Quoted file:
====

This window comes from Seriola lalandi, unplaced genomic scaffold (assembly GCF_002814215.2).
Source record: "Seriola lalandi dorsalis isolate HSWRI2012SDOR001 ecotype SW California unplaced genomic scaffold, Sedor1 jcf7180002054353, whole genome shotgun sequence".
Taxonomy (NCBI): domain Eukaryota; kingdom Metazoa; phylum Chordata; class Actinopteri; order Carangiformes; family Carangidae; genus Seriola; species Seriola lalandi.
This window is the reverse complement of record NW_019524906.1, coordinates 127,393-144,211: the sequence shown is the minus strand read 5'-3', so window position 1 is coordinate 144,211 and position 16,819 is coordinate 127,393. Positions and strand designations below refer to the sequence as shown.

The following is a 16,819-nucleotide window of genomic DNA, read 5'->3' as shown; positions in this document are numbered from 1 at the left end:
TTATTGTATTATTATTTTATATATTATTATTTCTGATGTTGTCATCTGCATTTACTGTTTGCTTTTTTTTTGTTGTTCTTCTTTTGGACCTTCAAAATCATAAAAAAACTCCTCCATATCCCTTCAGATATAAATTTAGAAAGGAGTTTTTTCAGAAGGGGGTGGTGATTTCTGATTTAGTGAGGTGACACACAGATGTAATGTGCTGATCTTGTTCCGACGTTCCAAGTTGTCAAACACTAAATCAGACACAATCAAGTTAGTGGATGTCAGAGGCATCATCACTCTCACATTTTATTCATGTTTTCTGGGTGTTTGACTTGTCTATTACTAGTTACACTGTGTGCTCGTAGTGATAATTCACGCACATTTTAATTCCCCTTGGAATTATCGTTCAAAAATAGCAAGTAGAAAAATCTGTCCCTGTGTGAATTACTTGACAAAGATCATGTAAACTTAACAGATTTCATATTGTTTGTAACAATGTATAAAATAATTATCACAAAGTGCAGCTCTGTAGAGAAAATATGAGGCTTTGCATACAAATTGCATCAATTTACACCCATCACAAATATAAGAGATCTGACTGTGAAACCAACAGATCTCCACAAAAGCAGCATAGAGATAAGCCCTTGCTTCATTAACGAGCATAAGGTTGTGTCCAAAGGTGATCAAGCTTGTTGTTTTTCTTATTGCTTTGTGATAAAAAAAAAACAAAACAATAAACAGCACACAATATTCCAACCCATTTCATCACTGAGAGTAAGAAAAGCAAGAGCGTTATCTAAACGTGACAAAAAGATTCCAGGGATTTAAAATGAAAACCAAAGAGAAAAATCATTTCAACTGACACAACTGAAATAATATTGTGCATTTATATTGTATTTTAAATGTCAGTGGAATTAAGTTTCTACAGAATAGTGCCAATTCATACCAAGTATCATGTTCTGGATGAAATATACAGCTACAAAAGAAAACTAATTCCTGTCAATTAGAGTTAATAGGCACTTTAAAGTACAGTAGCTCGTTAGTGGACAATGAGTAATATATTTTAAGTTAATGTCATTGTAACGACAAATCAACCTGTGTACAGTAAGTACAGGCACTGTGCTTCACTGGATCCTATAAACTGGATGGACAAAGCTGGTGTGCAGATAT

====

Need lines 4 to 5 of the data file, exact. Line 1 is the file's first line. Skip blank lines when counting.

This window is the reverse complement of record NW_019524906.1, coordinates 127,393-144,211: the sequence shown is the minus strand read 5'-3', so window position 1 is coordinate 144,211 and position 16,819 is coordinate 127,393. Positions and strand designations below refer to the sequence as shown.

The following is a 16,819-nucleotide window of genomic DNA, read 5'->3' as shown; positions in this document are numbered from 1 at the left end: